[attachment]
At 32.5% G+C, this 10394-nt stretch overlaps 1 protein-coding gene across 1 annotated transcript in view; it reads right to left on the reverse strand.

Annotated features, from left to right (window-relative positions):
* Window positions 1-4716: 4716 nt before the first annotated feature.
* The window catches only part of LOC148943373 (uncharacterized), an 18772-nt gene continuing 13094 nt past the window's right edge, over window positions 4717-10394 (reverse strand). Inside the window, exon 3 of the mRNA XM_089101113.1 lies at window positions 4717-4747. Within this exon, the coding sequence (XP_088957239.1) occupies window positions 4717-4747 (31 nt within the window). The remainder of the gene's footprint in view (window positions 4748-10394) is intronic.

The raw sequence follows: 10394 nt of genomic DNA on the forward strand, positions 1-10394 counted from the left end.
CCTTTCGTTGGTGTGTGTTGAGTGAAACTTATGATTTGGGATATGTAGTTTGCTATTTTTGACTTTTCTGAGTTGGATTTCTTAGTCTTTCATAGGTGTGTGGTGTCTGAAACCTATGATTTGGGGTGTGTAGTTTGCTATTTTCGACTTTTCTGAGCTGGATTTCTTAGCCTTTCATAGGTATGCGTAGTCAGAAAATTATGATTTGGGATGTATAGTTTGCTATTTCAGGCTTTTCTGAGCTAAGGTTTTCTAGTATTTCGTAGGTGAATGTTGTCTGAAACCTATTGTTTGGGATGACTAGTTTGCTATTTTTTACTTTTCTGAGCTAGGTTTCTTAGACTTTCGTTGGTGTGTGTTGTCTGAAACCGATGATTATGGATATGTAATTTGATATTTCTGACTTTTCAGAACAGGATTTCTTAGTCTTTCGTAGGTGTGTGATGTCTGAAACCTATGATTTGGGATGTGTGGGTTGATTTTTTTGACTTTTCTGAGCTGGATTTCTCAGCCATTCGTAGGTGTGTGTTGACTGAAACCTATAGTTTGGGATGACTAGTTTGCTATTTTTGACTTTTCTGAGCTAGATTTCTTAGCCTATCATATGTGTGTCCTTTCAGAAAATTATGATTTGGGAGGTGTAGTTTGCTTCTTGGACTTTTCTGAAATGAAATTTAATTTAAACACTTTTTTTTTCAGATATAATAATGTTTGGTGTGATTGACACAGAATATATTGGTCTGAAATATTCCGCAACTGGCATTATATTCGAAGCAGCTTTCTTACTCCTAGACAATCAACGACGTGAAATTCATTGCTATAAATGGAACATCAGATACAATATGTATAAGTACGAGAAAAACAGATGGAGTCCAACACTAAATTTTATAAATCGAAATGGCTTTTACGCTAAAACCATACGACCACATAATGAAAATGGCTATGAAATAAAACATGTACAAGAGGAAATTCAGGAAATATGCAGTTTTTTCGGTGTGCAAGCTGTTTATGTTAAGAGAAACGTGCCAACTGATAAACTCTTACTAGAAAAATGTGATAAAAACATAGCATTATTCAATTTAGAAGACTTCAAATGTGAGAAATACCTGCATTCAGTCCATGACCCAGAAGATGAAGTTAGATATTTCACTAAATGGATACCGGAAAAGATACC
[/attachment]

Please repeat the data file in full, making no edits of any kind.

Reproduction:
At 32.5% G+C, this 10394-nt stretch overlaps 1 protein-coding gene across 1 annotated transcript in view; it reads right to left on the reverse strand.

Annotated features, from left to right (window-relative positions):
* Window positions 1-4716: 4716 nt before the first annotated feature.
* The window catches only part of LOC148943373 (uncharacterized), an 18772-nt gene continuing 13094 nt past the window's right edge, over window positions 4717-10394 (reverse strand). Inside the window, exon 3 of the mRNA XM_089101113.1 lies at window positions 4717-4747. Within this exon, the coding sequence (XP_088957239.1) occupies window positions 4717-4747 (31 nt within the window). The remainder of the gene's footprint in view (window positions 4748-10394) is intronic.

The raw sequence follows: 10394 nt of genomic DNA on the forward strand, positions 1-10394 counted from the left end.
CCTTTCGTTGGTGTGTGTTGAGTGAAACTTATGATTTGGGATATGTAGTTTGCTATTTTTGACTTTTCTGAGTTGGATTTCTTAGTCTTTCATAGGTGTGTGGTGTCTGAAACCTATGATTTGGGGTGTGTAGTTTGCTATTTTCGACTTTTCTGAGCTGGATTTCTTAGCCTTTCATAGGTATGCGTAGTCAGAAAATTATGATTTGGGATGTATAGTTTGCTATTTCAGGCTTTTCTGAGCTAAGGTTTTCTAGTATTTCGTAGGTGAATGTTGTCTGAAACCTATTGTTTGGGATGACTAGTTTGCTATTTTTTACTTTTCTGAGCTAGGTTTCTTAGACTTTCGTTGGTGTGTGTTGTCTGAAACCGATGATTATGGATATGTAATTTGATATTTCTGACTTTTCAGAACAGGATTTCTTAGTCTTTCGTAGGTGTGTGATGTCTGAAACCTATGATTTGGGATGTGTGGGTTGATTTTTTTGACTTTTCTGAGCTGGATTTCTCAGCCATTCGTAGGTGTGTGTTGACTGAAACCTATAGTTTGGGATGACTAGTTTGCTATTTTTGACTTTTCTGAGCTAGATTTCTTAGCCTATCATATGTGTGTCCTTTCAGAAAATTATGATTTGGGAGGTGTAGTTTGCTTCTTGGACTTTTCTGAAATGAAATTTAATTTAAACACTTTTTTTTTCAGATATAATAATGTTTGGTGTGATTGACACAGAATATATTGGTCTGAAATATTCCGCAACTGGCATTATATTCGAAGCAGCTTTCTTACTCCTAGACAATCAACGACGTGAAATTCATTGCTATAAATGGAACATCAGATACAATATGTATAAGTACGAGAAAAACAGATGGAGTCCAACACTAAATTTTATAAATCGAAATGGCTTTTACGCTAAAACCATACGACCACATAATGAAAATGGCTATGAAATAAAACATGTACAAGAGGAAATTCAGGAAATATGCAGTTTTTTCGGTGTGCAAGCTGTTTATGTTAAGAGAAACGTGCCAACTGATAAACTCTTACTAGAAAAATGTGATAAAAACATAGCATTATTCAATTTAGAAGACTTCAAATGTGAGAAATACCTGCATTCAGTCCATGACCCAGAAGATGAAGTTAGATATTTCACTAAATGGATACCGGAAAAGATACC